Fiber Wars

Internet companies are racing to provide ever-faster data speeds, but there’s a much larger economic opportunity — hyper quick connectivity is a proven business-attraction tool.


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Chuck Irvin, director of network development at 123Net, stands next to a cold-air pressurized data center. He says industry players understand they can often benefit by cooperating with each other.

While everyone would like faster data speeds to send important documents, download large attachments, or simply to watch a blockbuster movie uninterrupted, there’s a big difference between what people want and the actual capacity of the infrastructure and hardware that are in place in metro Detroit.

Although fiber is faster, there’s a lot more copper in the ground, for example, than there is fiber. Lots of people have Wi-Fi routers that can handle the top speeds of two or three years ago, but for people who want 1 gigabit per second of data speed (in other words, lightning-quick), chances are the router they use won’t be able to keep up without paying for an upgrade.

If area Internet service providers can successfully rise to the challenge and provide faster data speeds for their clients — initial installation is already underway — there will be a greater benefit than being able to charge higher rates. It stands as a significant business-attraction tool for the region and state.

That’s the opportunity Dan Irvin — founder, president, and CEO of Southfield-based 123Net — sees. Since 1995, the company has provided voice, data, and colocation infrastructure services to Internet service providers and major users.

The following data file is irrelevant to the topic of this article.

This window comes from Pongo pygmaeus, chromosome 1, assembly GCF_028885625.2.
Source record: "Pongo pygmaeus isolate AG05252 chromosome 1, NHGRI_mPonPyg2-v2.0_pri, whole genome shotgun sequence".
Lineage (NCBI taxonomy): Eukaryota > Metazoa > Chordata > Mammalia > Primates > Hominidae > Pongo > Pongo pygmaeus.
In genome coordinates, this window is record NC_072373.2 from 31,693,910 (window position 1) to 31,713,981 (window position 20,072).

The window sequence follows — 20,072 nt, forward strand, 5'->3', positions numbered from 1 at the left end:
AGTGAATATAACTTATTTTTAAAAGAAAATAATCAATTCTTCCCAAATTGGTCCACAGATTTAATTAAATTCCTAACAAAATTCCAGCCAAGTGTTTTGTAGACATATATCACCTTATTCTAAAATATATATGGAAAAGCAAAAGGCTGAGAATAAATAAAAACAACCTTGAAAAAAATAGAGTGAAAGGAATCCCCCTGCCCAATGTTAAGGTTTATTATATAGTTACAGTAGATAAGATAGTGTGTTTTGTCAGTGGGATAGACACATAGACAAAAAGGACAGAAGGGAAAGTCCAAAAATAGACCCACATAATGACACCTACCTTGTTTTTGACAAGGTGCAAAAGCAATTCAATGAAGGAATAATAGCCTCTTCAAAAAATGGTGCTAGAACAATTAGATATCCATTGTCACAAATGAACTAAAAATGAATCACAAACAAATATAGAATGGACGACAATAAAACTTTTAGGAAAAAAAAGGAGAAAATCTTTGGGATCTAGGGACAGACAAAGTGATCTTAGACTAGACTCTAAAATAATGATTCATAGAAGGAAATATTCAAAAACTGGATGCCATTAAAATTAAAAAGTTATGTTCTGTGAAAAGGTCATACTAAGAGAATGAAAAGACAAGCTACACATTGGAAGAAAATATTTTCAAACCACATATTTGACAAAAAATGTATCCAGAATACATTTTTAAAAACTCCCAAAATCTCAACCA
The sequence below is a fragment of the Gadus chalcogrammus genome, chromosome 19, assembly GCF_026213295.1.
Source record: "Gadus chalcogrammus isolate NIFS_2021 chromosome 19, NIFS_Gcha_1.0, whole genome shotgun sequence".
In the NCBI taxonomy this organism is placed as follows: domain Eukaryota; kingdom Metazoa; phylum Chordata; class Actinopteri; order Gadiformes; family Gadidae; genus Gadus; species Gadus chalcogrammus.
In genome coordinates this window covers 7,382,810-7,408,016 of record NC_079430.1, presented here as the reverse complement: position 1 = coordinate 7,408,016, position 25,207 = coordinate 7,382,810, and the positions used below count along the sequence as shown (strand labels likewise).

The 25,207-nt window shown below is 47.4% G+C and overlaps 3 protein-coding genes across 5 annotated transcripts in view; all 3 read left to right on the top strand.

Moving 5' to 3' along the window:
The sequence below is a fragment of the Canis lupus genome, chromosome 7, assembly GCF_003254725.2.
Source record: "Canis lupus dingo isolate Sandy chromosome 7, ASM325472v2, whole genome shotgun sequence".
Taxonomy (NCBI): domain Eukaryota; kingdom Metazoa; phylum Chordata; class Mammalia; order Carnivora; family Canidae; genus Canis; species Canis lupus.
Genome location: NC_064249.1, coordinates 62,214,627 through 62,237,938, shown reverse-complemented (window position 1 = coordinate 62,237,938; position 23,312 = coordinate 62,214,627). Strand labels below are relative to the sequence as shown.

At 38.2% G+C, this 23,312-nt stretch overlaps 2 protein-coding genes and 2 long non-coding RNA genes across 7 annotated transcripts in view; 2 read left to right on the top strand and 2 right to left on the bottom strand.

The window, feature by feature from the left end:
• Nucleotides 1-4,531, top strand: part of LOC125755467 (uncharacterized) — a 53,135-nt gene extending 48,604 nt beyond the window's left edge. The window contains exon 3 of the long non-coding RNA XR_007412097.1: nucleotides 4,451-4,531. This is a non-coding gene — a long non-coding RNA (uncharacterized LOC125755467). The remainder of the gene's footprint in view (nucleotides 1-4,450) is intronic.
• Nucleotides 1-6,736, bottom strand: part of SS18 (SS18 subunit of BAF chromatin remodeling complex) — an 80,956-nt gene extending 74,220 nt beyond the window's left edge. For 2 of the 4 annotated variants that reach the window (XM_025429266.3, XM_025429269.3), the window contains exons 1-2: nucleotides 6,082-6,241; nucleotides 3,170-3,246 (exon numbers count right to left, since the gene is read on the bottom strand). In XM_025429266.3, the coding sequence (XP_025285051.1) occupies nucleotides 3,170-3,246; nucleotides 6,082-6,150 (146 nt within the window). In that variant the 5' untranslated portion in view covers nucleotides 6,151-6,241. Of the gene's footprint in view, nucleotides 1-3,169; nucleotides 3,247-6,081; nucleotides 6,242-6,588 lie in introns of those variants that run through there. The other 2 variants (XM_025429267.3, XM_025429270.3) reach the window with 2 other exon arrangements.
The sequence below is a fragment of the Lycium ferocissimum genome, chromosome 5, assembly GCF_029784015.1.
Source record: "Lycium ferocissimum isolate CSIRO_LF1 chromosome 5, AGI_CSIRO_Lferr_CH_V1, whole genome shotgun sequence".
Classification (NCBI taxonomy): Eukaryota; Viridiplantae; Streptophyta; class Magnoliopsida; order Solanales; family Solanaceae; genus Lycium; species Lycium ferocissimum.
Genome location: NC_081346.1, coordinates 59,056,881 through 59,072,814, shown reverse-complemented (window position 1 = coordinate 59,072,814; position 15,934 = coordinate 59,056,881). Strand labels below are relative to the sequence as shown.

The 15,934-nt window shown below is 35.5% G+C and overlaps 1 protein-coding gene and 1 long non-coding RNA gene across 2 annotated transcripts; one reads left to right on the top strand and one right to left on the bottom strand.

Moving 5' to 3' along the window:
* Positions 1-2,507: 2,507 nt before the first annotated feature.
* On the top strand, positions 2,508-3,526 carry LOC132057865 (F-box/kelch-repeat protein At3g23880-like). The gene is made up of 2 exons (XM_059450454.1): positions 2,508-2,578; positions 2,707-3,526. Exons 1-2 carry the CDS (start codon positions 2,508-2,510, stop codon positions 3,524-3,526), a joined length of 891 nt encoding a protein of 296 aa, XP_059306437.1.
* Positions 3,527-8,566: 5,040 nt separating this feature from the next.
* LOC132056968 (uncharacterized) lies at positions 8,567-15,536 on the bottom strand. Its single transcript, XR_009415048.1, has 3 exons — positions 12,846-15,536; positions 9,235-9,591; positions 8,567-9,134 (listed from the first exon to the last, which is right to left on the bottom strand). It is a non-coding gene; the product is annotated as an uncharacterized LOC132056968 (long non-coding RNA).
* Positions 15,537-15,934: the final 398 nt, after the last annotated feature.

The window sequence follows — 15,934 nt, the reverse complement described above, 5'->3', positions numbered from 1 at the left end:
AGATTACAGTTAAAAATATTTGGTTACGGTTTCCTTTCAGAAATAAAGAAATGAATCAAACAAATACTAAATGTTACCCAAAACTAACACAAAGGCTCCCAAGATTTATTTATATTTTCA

Since then, the company has built infrastructure including four power-protected, climate-controlled colocation facilities, and it has the ability to send radio signals throughout the region from its headquarters in Southfield. In turn, 123Net has been aggressively laying fiber lines throughout metro Detroit, in anticipation of the need for end-users and Internet service providers, or ISPs, to meet unprecedented speed expectations. 

“The speed wars and the price wars for Internet access, we’ve been engaged in that war for about 20 years,” Irvin says. “That’s why we built our infrastructure and our own facilities (near Northwestern Highway and Evergreen Road). We started acquiring fiber about 10 years ago because we know the bandwidth you can get across a couple strands of fiber is almost unlimited.”

Irvin has a favorite anecdote that illustrates why all this is worth the investment and the effort.

“We observed that inflection point, if you will, five or so years ago,” he says. “There was a company called Weather Underground, started by some guys in Ann Arbor, and they figured out how to get information off the satellites. They were getting (weather) maps from NASA, and they created a website to distribute the data to the public, and then an app.”

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